Businesses

Tim Wu: Why the Courts Will Have to Save Net Neutrality (nytimes.com) 251

Tim Wu, a law professor at Columbia who first coined the term "net neutrality," writes for the New York Times: Allowing such censorship is anathema to the internet's (and America's) founding spirit. And by going this far, the F.C.C. may also have overplayed its legal hand. So drastic is the reversal of policy (if, as expected, the commission approves Mr. Pai's proposal next month), and so weak is the evidence to support the change, that it seems destined to be struck down in court. The problem for Mr. Pai is that government agencies are not free to abruptly reverse longstanding rules on which many have relied without a good reason (Editor's note: the link could be paywalled), such as a change in factual circumstances. A mere change in F.C.C. ideology isn't enough. As the Supreme Court has said, a federal agency must "examine the relevant data and articulate a satisfactory explanation for its action." Given that net neutrality rules have been a huge success by most measures, the justification for killing them would have to be very strong. It isn't. In fact, it's very weak. From what we know so far, Mr. Pai's rationale for eliminating the rules is that cable and phone companies, despite years of healthy profit, need to earn even more money than they already do -- that is, that the current rates of return do not yield adequate investment incentives. More specifically, Mr. Pai claims that industry investments have gone down since 2015, the year the Obama administration last strengthened the net neutrality rules.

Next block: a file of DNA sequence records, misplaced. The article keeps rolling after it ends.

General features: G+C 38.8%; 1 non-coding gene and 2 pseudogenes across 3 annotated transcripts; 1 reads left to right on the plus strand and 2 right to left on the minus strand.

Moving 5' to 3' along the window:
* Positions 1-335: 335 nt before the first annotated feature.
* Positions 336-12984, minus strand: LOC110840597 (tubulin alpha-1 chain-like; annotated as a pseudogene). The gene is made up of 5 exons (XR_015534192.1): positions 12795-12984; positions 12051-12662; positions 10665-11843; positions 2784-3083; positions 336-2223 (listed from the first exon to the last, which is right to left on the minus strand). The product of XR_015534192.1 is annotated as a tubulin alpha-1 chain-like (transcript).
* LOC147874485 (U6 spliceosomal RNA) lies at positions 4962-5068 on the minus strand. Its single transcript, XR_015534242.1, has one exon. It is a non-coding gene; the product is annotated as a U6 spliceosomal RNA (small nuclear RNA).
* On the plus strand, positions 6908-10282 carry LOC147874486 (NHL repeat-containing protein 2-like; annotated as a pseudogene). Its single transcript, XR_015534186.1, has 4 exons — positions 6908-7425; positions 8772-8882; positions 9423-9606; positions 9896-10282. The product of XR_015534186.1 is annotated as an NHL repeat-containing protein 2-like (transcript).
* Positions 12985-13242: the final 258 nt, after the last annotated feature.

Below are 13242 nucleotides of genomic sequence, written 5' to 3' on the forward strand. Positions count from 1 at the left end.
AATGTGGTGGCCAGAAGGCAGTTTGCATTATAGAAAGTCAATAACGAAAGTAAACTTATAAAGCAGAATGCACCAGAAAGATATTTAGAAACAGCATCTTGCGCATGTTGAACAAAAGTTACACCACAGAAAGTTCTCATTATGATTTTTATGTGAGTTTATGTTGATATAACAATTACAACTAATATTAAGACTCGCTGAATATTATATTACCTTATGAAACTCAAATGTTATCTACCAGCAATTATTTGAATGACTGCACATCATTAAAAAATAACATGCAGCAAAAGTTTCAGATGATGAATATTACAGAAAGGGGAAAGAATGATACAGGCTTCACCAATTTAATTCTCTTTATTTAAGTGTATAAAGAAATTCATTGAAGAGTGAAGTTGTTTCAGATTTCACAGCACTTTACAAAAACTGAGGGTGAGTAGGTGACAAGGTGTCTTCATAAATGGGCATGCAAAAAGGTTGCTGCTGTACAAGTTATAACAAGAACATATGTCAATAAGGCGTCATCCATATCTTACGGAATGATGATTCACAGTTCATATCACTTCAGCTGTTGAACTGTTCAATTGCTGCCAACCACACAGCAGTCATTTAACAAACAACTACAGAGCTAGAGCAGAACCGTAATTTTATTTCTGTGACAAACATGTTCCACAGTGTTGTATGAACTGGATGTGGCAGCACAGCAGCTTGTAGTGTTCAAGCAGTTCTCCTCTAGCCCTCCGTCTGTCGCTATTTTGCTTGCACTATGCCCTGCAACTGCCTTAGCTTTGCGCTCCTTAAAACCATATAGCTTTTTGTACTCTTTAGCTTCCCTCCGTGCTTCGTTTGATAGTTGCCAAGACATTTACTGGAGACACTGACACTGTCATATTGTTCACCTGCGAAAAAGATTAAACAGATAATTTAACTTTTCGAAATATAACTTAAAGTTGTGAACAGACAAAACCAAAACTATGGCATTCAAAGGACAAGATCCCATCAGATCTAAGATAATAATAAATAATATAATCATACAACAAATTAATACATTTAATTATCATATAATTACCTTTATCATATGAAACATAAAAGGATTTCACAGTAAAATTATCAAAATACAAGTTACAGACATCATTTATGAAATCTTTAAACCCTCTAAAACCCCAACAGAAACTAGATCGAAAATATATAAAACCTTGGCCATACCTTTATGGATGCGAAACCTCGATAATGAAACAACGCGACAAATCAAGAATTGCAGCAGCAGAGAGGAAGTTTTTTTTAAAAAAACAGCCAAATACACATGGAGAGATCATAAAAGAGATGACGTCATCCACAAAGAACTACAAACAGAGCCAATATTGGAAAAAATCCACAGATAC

United Kingdom

Pornhub Owner May Become the UK's Gatekeeper of Online Porn (yahoo.com) 95

An anonymous reader quotes a report from Yahoo News: Mindgeek may be the most powerful company that you've never heard of, or at least, a company you'll claim never to have heard about in polite company. It's the conglomerate that owns some of the world's most visited porn sites, including Pornhub, RedTube and YouPorn. Far from simply being a popular and free way for people to consume adult content, it may soon have a powerful political role in the UK that will ensure its dominance for decades to come. That's because, within the next year, Mindgeek may become the principal gatekeeper between the country's internet users and their porn. In April, the UK passed the Digital Economy Act 2017, legislation that mandated that any website showing adult content must verify the ages of its visitors. It was pushed through in response to concerns that children were being corrupted by easy access to and exposure to adult content at an early age. Section 15(1) of the bill requires that "pornographic material" not be published online, on a "commercial basis," unless it is "not normally accessible by those under 18." The bill has several flaws, not least the number of vague proposals it contains, and the ad hoc definition of what pornography actually is. Section 17 of the same act outlined the creation of an "age-verification regulator," the digital equivalent of a bouncer standing between you and your porn. This gatekeeper will have the right, and duty, to demand you show proof of age, or else refuse you access. In addition, the body will be able to impose fines and enforcement notices on those who either neglect or circumvent the policy. [...] The Open Rights Group believes that the BBFC will then hand over the actual mechanisms of the age verification platform to a third party in the private sector. Mindgeek has had several conversations with officials and is currently pushing its own age verification platform, AgeID. If selected, this platform could become the principal wall between Britons and their pornography -- giving Mindgeek enormous power in the market.